United Arab Emirates
Al Imarat al Arabiyah al Muttahidah
The United Arab Emirates Air Force ordered a total of 80 F-16E/F block 60 aircraft, becoming the first customer for this advanced version of the F-16 Fighting Falcon. The UAEAF also acquired AIM-120 AMRAAM, AGM-84 Harpoon, AGM-88 HARM, Laser Guided Bombs, and other sophisticatd munitions for its F-16s.
In September 1996, the government of the United Arab Emirates notified Lockheed Martin that the F-16 and the Rafale, produced by the French Dassault company, had been selected as final candidates in the UAE's consideration of a new fighter aircraft. The McDonnell Douglas F-15 had been officially eliminated from the competition.
Lockheed Martin had offered a range of F-16 configurations for consideration during the UAE's fighter evaluation process. The configuration considered at that time was designated Block 60, and incorporates the F-16ES's conformal fuel tanks and internally mounted FLIR. Since the Block 60 has only been offered to the UAE (as the F-16U (not official)), all development costs have been paid for by the United Arab Emirates. The UAE have linked a potential order to the availability of the AIM-120 AMRAAM.
On November 22nd, 1997, the United Arab Emirates declared the fulfillment of an offset requirement was a prerequisite for awarding the lucrative fighter deal.
On May 12th, 1998, the government of the United Arab Emirates announced that it had selected Lockheed Martin's new F-16 Block 60's as its advanced fighter aircraft. The total program including 80 aircraft (55 C's and 25 D's). The order, the first for this model, will secure some 30,000 US jobs. The deal would make the UAE a key player in the arms market for years to come, if not also the developed world's largest weapons importer - a post held by Saudi Arabia for years.
As it appeared however, announcement of the deal had been made prematurely by US officials. During the first week of December 1998, a high-ranking United Arab Emirates military team visited the United States to discuss technical differences blocking the USD $7 billion deal. The deal was blocked in recent months with Abu Dhabi insisting on full control over source code for the F-16 Block 60 and its weapons systems.
Although oil-rich Abu Dhabi, slowly emerging as one of the world's largest arms importers, has not officially said it would seek other alternatives if its requirements are not met, it has reopened talks with competitors who in May lost out to the most advanced F-16, the Block 60. The UAE's main arms procurement officer, Chief-of-Staff General Sheikh Mohammad bin Zaid al-Nahayan, was due to go to the United States in late October to move the deal ahead but his visit has been delayed due to the differences. Instead, the UAE again approached Dassault Aviation, which was in the running with its Rafale. The delay in the F-16 program has again revived hopes for the Eurofighter advocates.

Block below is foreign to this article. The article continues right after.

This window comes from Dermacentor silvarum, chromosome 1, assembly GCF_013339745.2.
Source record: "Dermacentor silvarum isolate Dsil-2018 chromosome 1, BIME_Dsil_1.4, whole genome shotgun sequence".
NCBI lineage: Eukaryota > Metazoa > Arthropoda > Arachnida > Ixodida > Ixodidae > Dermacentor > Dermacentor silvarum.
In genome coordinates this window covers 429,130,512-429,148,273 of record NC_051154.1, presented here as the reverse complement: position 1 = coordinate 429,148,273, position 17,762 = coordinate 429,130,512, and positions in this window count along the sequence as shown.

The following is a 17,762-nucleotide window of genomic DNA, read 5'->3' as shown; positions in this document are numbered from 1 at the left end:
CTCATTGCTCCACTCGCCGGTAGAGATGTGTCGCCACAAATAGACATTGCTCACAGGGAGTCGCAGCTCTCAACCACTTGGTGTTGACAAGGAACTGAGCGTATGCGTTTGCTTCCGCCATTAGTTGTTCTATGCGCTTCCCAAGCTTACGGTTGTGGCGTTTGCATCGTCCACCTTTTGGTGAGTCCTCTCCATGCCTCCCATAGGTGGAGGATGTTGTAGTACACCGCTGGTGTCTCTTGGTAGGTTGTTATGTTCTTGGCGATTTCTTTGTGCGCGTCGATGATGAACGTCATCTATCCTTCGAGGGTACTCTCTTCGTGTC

Ultimately,the UAE and the US reached an agreement and the deal for 80 aircraft was signed.
On December 6th, 2003, the first UAEAF F-16 Block 60 made its maiden flight from Lockheed's Fort Worth facility, with Lockheed Martin F-16E/F chief test pilot Steve Barter at the controls. The aircraft's designation, F-16E/F, recognizes the major structural, avionics and propulsion enhancements in this practically all-new version of the Fighting Falcon.
The UAE will take delivery of a first batch of F-16E/Fs in 2004. The Gulf federation started upgrading two airforce bases last year to cope with the delivery of the Block 60 aircraft. UAE pilots and personnel will be trained in Tucson, AZ. A number of Block 60 aircraft will be based at Holloman AFB for further testing.
Follow on Order
In 2011 already it became apparant that the UAE still wanted more advanced fighters in its inventory. Numerous times a deal was announced, one time for the Eurofighter Typhoon, than for the Dassault Rafale, but none of these orders ever came through. In 2013 there were rumours that the UAE was fed up with the delays encountered with the different aircraft manufacturers that they have shown interest in acquiring another batch of F-16s. This batch was rumoured to be called a new 'block 61' version of the viper. This version would entail some differences over the existing block 60 airframes. For one the AN/APG-80 radar which is no longer produced and some other changes. Little has come forward since 2013 about this deal and we'll have to wait if it comes to fruition in the future.
|Initial Order||F-16E||Block 60||55||3026/3080||2004-2006|
Modifications & Armament
The UAE purchased USD $2 billion in sophisticated aircraft armament for its F-16s, including 491 AIM-120B AMRAAM Missiles, 267 AIM-9M Sidewinder, 163 AGM-88 Harm, 1,163 AGM-65D/G Maverick, 52 AGM-84 Harpoon, laser guided bombs, 20mm ammunition and other weaponry.
UnitsPlease refer to the F-16 Units section for an overview of units.
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